and this study specically assesses the nature and characteristics of this disclosure as it
currently exists. Any analysis that addresses the nature of transparency of publicly
disclosed information is inherently limited both qualitatively and quantitatively by the
depth of meaningful statistical analysis, and this paper is no exception. However, as a
rst exploratory article to assess the nature of regulatory transparency of public and
private sector banks in India, it is informative, particularly for those working in the area
of banking regulation, compliance and research.
Earlier research on risk disclosure assessments
There is an existing body of academic work that has looked at assessing risk disclosure
within organizations in general (Dobler et al., 2011). Most of these studies conduct this
assessment from a corporate governance perspective (Woods et al., 2007). Some of these
earlier studies on corporate risk disclosure were primarily driven by concerns about the
lack of corporate governance and corporate accounting fraud of the early 2000s (starting
with Enron in the USA and followed by other global corporations). Corporate
white-collar crimes at that time drove the global accounting community, along with a
push from the US Congress to establish stringent corporate governance practices and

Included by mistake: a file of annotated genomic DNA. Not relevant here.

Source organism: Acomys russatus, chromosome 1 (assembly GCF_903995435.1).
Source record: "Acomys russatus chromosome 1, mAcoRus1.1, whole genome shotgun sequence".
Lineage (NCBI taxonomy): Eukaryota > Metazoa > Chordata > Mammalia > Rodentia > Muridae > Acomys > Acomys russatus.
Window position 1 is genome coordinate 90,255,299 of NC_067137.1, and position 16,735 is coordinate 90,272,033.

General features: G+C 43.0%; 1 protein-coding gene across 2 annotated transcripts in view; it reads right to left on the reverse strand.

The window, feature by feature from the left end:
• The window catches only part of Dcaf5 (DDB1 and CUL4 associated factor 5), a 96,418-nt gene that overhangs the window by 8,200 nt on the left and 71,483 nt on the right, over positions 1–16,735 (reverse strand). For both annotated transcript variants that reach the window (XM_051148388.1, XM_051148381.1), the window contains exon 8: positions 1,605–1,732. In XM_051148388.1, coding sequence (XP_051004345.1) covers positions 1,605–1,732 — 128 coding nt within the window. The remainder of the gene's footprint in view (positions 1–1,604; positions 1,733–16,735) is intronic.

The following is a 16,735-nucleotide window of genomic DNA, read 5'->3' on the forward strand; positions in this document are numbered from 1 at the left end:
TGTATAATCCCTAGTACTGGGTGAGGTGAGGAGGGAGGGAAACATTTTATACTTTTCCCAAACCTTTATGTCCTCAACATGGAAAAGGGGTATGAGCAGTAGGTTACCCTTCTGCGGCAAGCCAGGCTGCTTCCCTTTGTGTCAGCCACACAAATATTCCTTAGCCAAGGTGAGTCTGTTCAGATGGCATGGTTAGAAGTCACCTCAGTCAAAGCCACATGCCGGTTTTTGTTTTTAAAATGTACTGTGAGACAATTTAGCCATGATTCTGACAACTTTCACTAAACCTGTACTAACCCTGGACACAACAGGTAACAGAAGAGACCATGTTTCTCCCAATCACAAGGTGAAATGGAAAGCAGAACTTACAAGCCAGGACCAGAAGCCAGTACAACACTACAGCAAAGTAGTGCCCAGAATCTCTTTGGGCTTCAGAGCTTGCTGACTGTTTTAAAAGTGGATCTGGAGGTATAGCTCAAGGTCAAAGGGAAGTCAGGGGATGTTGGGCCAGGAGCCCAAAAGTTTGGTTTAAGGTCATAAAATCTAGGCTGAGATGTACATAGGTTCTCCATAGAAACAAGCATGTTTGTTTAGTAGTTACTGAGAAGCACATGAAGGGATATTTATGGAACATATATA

disclosure standards through nancial accounting regulation and compliance rules,
commonly known as Sarbanes-Oxley, leading to greater disclosure and transparency on
the nancial and corporate health of organizations.
Other studies related to this area of research have found interesting results. For
example, research on the nature of corporate disclosure across industries have found
rm size to be a signicant factor in determining the quantity of risk disclosure [Lajili
and Zeghal (2005) for Canadian rms; Linsley and Shrives (2006) for UK rms; Linsley
et al. (2006) for banks in the UK and Canada; Helbok and Wagner (2006) for operational
risk reporting in banks in Asia, Europe and USA; Konishi and Mohobbot (2007) for
Japanese rms and Amran et al. (2009) for companies in Malaysia]. Some studies have
addressed issues relating to discretionary disclosure and strategic incentives (Jorgensen
and Kirschenheiter, 2003;Dobler, 2008;Linsley and Shrives, 2000). Other examples of
risk disclosure studies include Rajgopal (1999) and Linsmeier et al. (2002), who analyzed